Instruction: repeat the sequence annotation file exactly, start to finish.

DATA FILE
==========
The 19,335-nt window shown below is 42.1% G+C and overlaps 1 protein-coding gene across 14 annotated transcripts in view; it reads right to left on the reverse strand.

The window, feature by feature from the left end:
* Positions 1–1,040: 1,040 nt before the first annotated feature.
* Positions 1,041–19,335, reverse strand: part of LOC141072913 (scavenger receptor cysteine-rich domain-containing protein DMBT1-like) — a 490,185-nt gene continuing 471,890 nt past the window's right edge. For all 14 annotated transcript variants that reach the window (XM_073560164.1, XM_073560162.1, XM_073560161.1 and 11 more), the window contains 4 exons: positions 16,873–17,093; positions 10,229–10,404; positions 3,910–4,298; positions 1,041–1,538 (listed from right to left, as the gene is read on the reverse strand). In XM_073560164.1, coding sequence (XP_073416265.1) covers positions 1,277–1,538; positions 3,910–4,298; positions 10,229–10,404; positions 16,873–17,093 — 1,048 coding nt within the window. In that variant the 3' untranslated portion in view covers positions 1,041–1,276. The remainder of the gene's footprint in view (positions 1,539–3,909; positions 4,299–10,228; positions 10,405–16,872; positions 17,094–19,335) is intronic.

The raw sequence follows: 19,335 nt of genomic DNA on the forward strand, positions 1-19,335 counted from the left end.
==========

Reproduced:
The 19,335-nt window shown below is 42.1% G+C and overlaps 1 protein-coding gene across 14 annotated transcripts in view; it reads right to left on the reverse strand.

The window, feature by feature from the left end:
* Positions 1–1,040: 1,040 nt before the first annotated feature.
* Positions 1,041–19,335, reverse strand: part of LOC141072913 (scavenger receptor cysteine-rich domain-containing protein DMBT1-like) — a 490,185-nt gene continuing 471,890 nt past the window's right edge. For all 14 annotated transcript variants that reach the window (XM_073560164.1, XM_073560162.1, XM_073560161.1 and 11 more), the window contains 4 exons: positions 16,873–17,093; positions 10,229–10,404; positions 3,910–4,298; positions 1,041–1,538 (listed from right to left, as the gene is read on the reverse strand). In XM_073560164.1, coding sequence (XP_073416265.1) covers positions 1,277–1,538; positions 3,910–4,298; positions 10,229–10,404; positions 16,873–17,093 — 1,048 coding nt within the window. In that variant the 3' untranslated portion in view covers positions 1,041–1,276. The remainder of the gene's footprint in view (positions 1,539–3,909; positions 4,299–10,228; positions 10,405–16,872; positions 17,094–19,335) is intronic.

The raw sequence follows: 19,335 nt of genomic DNA on the forward strand, positions 1-19,335 counted from the left end.